Friday, June 26, 2015


It has been a little over five months since we came home from the hospital with a new baby boy in tow, and it is incredible just how much healing and restoration has come since then. The complications that followed labor + delivery shook all of us to our core, and many voices were crying out to God on our behalf in those moments of uncertainty. Many are still crying out to Him because of the events that took place in January, and I speak for my little family + myself when I say that prayers of praise have not ceased in light of God's mercy towards us. The joy of the Lord was my strength through it all, and it overwhelms me when I think of how God had every right to take me but didn't. He chose the perfect moment to create me in my mother's womb, and when I take my final breath on earth is His perfect choice, too; yet, He spared my life that day.

The healing process has not been easy; I really can't remember a time I have had to trust God more in my whole life, with both little and big things. My whole body (specifically my legs + feet) was painfully (and quite largely) swollen for five weeks after giving birth which forced me to humbly ask others for help, I experienced firsthand the not-so-pleasant effect of negligence that made me look at forgiveness in a new way, it was weeks before I could hold B for more than ten minutes at a time without needing to rest which made my heart ache something terrible, I learned that people (even those with prestigious titles) brush off way too many things and deem them as unimportant without first taking the time to really listen or investigate the situation at hand which made me want to pay more attention to things around me, I started being more diligent in looking past the smiles that people wear and studying them as more than just a seemingly happy face instead because some people are really good at hiding their sorrow, miracles have been the theme of this season of life which has been a tremendous cause for praise, I've been surrounded by family + friends who have provided a nearly unfathomable amount of love + support which has made me cherish my time with them even more than I did before,  I finally started to feel like myself again (physically, that is) about a month ago which reminded me that things do get better, and that's only a glimpse of what recent trials + what I've learned from them. Many trials have come, some more intense than others, but none of them have proved to be stronger than the hope that is in Christ Jesus that I have clung to with everything in me. How beautiful is the hope that makes even the biggest, most terrifying storms unable to hide the sun.

During those weeks of limited movement, I wondered if I would ever get out of the bed without hurting again, much less participate in anything that required physical endurance. When I was in high school + college, my favorite "Anna time" was to put on a pair of sneakers and put them to good use out on the pavement. I would turn my iPod up loud (occasionally forgetting that I was the only one who could hear the music) and just run. It was never for competitive reasons, but I just simply loved challenging myself by seeing how far I could go before I ran out of steam + music. I stopped running after TJ + I got married (mainly because it was more fun to cuddle on the couch with my husband after work than it was to go out and get hot + sweaty), but I recently had a burning desire to start back up again. I knew I wouldn't be impressed with my distances + times because of the four-year hiatus (and that I would be even slower because I'd be pushing a growing baby boy in a stroller in front of me), but the desire to do it was pretty intense. The first time I cried while I was in the hospital was when the doctors told me they were going to remove my catheter, and it was weeks before it took me less than thirty minutes to get up, walk (and by walk, I mean waddle) to the bathroom, use it, and return to my infamous position of laying down with my feet propped up. In those moments of frustration + sorrow, I wondered if I would ever feel + be "normal" again. Those thoughts are what provided me with the initial motivation to begin running again, because it would be a shame if I took for granted all of the prayers that have been answered + all of the goodness of God that has been poured out on me.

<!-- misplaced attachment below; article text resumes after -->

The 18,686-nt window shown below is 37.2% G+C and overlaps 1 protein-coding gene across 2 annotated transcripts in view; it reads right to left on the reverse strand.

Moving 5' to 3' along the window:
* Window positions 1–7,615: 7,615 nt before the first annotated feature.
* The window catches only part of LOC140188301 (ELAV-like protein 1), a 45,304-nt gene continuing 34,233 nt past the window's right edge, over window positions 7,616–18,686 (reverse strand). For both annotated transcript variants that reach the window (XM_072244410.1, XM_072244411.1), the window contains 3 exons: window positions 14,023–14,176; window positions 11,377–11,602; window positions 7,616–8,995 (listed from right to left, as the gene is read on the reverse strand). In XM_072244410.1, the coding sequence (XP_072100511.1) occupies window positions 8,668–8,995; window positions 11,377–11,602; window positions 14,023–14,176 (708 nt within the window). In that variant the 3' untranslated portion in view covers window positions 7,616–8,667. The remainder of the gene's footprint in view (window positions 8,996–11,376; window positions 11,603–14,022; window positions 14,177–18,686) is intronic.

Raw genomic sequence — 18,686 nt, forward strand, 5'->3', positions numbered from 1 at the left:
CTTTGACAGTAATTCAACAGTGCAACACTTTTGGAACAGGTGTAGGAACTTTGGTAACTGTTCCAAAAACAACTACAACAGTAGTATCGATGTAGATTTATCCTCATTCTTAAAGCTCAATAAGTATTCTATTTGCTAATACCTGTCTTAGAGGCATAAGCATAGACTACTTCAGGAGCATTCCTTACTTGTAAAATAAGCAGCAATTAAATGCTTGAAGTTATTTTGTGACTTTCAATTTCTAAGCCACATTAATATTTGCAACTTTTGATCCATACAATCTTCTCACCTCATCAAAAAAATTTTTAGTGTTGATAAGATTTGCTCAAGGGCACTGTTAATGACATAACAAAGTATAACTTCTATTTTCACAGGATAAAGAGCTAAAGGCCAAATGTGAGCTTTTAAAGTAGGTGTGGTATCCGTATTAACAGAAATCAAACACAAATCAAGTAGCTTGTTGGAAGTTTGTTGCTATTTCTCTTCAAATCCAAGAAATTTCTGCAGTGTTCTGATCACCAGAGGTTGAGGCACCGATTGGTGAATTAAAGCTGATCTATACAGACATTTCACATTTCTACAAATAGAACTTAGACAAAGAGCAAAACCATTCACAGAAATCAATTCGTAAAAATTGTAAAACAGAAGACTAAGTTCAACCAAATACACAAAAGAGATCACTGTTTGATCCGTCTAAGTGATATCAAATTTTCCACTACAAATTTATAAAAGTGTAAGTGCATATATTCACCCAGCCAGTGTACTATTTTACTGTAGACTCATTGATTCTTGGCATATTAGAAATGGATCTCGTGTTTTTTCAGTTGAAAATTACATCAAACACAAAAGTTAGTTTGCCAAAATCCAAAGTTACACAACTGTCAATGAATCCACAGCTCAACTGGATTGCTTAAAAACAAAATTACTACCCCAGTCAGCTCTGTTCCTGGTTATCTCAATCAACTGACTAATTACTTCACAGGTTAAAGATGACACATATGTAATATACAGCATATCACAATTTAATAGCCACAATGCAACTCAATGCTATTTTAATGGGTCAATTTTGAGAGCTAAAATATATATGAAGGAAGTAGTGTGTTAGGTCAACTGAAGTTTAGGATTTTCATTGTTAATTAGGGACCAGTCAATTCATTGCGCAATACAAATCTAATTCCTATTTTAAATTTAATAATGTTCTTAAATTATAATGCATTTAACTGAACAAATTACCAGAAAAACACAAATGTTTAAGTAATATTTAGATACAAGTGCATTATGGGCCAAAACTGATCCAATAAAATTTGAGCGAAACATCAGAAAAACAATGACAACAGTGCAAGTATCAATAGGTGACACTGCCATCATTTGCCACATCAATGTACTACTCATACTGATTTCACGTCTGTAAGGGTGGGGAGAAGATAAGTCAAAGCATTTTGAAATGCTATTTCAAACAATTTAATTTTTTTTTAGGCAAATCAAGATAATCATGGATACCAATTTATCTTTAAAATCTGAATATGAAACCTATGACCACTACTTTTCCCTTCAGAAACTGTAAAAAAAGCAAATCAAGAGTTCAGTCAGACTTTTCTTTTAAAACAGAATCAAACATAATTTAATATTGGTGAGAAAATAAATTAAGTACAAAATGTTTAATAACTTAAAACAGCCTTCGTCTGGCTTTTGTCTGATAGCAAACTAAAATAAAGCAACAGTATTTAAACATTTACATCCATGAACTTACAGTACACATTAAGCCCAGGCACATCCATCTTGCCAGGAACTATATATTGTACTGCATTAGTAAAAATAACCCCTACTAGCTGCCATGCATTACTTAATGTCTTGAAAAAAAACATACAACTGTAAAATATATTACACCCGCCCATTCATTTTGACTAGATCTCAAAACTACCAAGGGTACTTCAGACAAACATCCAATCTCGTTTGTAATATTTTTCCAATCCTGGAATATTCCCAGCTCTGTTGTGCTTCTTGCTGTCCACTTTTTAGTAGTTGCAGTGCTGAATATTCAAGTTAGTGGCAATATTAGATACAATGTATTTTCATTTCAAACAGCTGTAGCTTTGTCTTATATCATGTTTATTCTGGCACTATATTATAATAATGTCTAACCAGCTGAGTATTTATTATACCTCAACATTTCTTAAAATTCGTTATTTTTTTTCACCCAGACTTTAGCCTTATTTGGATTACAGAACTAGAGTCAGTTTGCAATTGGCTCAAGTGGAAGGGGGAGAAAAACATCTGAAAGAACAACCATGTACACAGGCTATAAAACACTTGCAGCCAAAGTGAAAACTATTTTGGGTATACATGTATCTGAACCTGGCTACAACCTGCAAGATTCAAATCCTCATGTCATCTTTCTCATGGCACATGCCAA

Some would give anything to be able to go out for a jog just because they want to, and yet those that are able to spend most of their free time wasting away their minutes. Technology is helpful, fast food is convenient, eating chocolate is satisfying, and taking naps is delightful, but all of these go from good to bad when we allow them to become our masters. Although I was only unable to move for a short time in comparison to many others, God used that time to teach me to be thankful for the abilities I have, to be a good steward of every blessing He gives me, and to spend more time actually living instead of merely thinking about it. There is so much to see, so much to do, countless memories to make, and an open road right in front of us all. What would it look like if we focused more on being thankful for the opportunities that the Lord gives us rather than complaining about the ones He doesn't? Instead of looking back on our lives with regret, why don't we intentionally make decisions that honor God + tell of His goodness towards us. Sure, speed is important in a race, but that speed means nothing if you can't (or worse, refuse to) endure the course. Let's put on our shoes, take a deep breath, run this beautiful race called life, and train our hearts to glorify God in both pleasure AND pain. If we don't, we will wake up one day and wish we had.

"Do you not know that in a race all the runners run but only one receives the prize? So run that you may obtain it."
1 Corinthians 9:24

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